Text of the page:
April 2, 2020
Drones Playing Role in Pandemic
A First Nation-owned and operated company is reportedly using drones in Northern Ontario to deliver essential supplies and food to isolated communities during the current COVID-19 pandemic.
The Pontiac Group was formed by members of the of the Wahgoshig First Nation as a ‘socio-economic development’ company with a mandate to encourage and promote on-reserve business opportunities. Before the legalization of cannabis in 2018, the Ohsweken, Ontario-based company helped bring Indigenous and non-Indigenous investors together to partner with a cannabis production company. They then turned their efforts towards Health Canada, requesting that rules around the delivery of medicinal cannabis be amended to permit delivery to remote locations using drones.
The Pontiac Group has a fleet of 10 drones, each of which can transport up to 4.5 kilograms a distance of 50 kilometres.
“Communities who are self-quarantined from the world want unmanned air vehicles to bring food and essential supplies to the reserve boundary instead of manned aircraft,” Pontiac Group managing partner Jacob Taylor said. “We are providing solutions to this.”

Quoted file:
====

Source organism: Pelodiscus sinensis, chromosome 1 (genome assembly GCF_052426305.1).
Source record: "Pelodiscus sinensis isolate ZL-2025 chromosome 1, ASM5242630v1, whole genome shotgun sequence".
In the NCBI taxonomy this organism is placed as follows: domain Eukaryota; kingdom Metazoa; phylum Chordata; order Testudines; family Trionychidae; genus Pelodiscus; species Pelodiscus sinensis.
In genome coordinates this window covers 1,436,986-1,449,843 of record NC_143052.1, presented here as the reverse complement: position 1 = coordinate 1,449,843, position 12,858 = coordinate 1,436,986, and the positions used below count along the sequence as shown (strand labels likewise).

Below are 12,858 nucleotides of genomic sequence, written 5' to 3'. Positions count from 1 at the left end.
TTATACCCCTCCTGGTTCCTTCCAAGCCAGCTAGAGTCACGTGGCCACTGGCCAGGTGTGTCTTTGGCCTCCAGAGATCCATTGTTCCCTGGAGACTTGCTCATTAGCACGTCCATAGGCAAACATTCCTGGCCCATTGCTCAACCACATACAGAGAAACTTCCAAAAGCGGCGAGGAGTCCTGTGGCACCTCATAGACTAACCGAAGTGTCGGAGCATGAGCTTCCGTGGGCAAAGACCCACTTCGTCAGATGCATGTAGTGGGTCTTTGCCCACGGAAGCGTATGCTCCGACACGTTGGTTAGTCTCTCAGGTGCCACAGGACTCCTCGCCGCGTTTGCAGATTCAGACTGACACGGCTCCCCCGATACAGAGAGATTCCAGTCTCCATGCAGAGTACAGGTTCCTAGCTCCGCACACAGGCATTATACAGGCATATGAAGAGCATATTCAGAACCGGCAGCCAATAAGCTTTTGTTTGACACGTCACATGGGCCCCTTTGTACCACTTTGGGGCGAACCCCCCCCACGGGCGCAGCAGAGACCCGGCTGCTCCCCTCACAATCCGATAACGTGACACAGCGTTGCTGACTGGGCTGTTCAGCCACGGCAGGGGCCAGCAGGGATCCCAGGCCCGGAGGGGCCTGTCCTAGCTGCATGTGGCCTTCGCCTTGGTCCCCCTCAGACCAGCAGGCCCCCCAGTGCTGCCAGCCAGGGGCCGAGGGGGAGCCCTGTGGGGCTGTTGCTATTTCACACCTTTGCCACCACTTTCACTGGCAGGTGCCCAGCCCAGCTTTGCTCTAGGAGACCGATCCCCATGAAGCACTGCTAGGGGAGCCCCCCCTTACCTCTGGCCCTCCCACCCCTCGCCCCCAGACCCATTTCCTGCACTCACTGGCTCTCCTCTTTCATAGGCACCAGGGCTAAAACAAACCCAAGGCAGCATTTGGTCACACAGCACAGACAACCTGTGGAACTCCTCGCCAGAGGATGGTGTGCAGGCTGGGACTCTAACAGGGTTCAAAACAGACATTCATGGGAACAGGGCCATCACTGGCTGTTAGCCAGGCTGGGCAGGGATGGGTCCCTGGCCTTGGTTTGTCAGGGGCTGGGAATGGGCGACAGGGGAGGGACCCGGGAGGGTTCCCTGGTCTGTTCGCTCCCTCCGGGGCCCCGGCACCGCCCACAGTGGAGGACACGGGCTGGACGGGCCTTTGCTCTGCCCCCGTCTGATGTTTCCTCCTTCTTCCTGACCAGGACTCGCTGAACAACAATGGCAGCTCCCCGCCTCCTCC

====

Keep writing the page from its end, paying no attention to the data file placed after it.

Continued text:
They are also working with the Northwest Territories’ Łutsël K’é Dene First Nation, a fly-in community located on the shores of Great Slave Lake, to deliver food hampers. The drones will depart from a nearby airport.
In the meantime, the effort to get approval for the delivery of cannabis, yet to be authorized by Health Canada, has been put on hold.
Elsewhere, a major player in the Canadian drone industry, Drone Delivery Canada (DDC) of Vaughan, Ontario, has stated that, given two weeks, they could make available drones that could transport blood tests and blood samples, and medical supplies to assist with the pandemic response.
“As an example, we have minimal infrastructure at the point of origin,” said DDC president and CEO Michael Zahra of a hypothetical situation. “We have no infrastructure at the point of destination. We have a drone which, unmanned, would take off, would go to the point of origin…goes to a low altitude, drops the cargo, and it comes back.” Zahra added, “So, that kind of scenario we can implement in a few weeks.”
DDC’s fleet of drones include their Condor model, capable of carrying 180 kilograms up to 200 kilometres (pictured above).
Photo credit : DDC